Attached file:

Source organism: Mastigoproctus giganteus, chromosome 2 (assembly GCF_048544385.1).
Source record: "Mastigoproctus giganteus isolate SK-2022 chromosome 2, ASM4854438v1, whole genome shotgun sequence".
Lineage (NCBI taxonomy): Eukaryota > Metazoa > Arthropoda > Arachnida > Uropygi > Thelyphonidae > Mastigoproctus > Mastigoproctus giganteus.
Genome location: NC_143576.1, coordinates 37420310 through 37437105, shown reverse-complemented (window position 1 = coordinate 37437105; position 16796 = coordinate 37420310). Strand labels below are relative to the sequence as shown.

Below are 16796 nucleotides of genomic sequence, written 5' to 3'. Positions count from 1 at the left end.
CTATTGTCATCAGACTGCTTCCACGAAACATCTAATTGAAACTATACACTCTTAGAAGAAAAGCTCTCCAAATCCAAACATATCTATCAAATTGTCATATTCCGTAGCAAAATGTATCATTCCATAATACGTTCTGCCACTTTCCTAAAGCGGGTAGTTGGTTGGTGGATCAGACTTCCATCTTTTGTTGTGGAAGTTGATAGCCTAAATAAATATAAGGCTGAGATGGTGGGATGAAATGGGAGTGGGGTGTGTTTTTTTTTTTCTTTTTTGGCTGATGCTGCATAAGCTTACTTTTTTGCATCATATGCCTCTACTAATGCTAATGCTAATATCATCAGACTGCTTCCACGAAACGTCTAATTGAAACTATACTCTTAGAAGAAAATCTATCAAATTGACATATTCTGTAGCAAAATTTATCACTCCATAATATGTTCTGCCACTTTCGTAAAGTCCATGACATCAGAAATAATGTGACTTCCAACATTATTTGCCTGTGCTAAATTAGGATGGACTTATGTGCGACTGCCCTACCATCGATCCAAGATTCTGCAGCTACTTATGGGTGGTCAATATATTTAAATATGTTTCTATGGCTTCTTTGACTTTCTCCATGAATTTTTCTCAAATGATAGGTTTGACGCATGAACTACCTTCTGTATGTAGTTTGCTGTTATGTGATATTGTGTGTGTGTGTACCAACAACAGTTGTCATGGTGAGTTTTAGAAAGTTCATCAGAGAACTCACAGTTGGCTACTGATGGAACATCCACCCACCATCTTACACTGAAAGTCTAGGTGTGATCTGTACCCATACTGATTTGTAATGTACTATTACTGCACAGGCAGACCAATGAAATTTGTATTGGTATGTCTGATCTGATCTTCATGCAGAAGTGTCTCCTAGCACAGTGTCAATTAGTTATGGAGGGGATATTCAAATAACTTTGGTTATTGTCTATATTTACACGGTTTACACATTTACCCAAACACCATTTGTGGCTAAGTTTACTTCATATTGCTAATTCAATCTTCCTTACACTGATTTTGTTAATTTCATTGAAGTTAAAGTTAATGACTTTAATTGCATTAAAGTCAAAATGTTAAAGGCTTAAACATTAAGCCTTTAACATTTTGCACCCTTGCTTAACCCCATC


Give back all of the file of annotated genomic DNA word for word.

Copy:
Source organism: Mastigoproctus giganteus, chromosome 2 (assembly GCF_048544385.1).
Source record: "Mastigoproctus giganteus isolate SK-2022 chromosome 2, ASM4854438v1, whole genome shotgun sequence".
Lineage (NCBI taxonomy): Eukaryota > Metazoa > Arthropoda > Arachnida > Uropygi > Thelyphonidae > Mastigoproctus > Mastigoproctus giganteus.
Genome location: NC_143576.1, coordinates 37420310 through 37437105, shown reverse-complemented (window position 1 = coordinate 37437105; position 16796 = coordinate 37420310). Strand labels below are relative to the sequence as shown.

Below are 16796 nucleotides of genomic sequence, written 5' to 3'. Positions count from 1 at the left end.
CTATTGTCATCAGACTGCTTCCACGAAACATCTAATTGAAACTATACACTCTTAGAAGAAAAGCTCTCCAAATCCAAACATATCTATCAAATTGTCATATTCCGTAGCAAAATGTATCATTCCATAATACGTTCTGCCACTTTCCTAAAGCGGGTAGTTGGTTGGTGGATCAGACTTCCATCTTTTGTTGTGGAAGTTGATAGCCTAAATAAATATAAGGCTGAGATGGTGGGATGAAATGGGAGTGGGGTGTGTTTTTTTTTTTCTTTTTTGGCTGATGCTGCATAAGCTTACTTTTTTGCATCATATGCCTCTACTAATGCTAATGCTAATATCATCAGACTGCTTCCACGAAACGTCTAATTGAAACTATACTCTTAGAAGAAAATCTATCAAATTGACATATTCTGTAGCAAAATTTATCACTCCATAATATGTTCTGCCACTTTCGTAAAGTCCATGACATCAGAAATAATGTGACTTCCAACATTATTTGCCTGTGCTAAATTAGGATGGACTTATGTGCGACTGCCCTACCATCGATCCAAGATTCTGCAGCTACTTATGGGTGGTCAATATATTTAAATATGTTTCTATGGCTTCTTTGACTTTCTCCATGAATTTTTCTCAAATGATAGGTTTGACGCATGAACTACCTTCTGTATGTAGTTTGCTGTTATGTGATATTGTGTGTGTGTGTACCAACAACAGTTGTCATGGTGAGTTTTAGAAAGTTCATCAGAGAACTCACAGTTGGCTACTGATGGAACATCCACCCACCATCTTACACTGAAAGTCTAGGTGTGATCTGTACCCATACTGATTTGTAATGTACTATTACTGCACAGGCAGACCAATGAAATTTGTATTGGTATGTCTGATCTGATCTTCATGCAGAAGTGTCTCCTAGCACAGTGTCAATTAGTTATGGAGGGGATATTCAAATAACTTTGGTTATTGTCTATATTTACACGGTTTACACATTTACCCAAACACCATTTGTGGCTAAGTTTACTTCATATTGCTAATTCAATCTTCCTTACACTGATTTTGTTAATTTCATTGAAGTTAAAGTTAATGACTTTAATTGCATTAAAGTCAAAATGTTAAAGGCTTAAACATTAAGCCTTTAACATTTTGCACCCTTGCTTAACCCCATC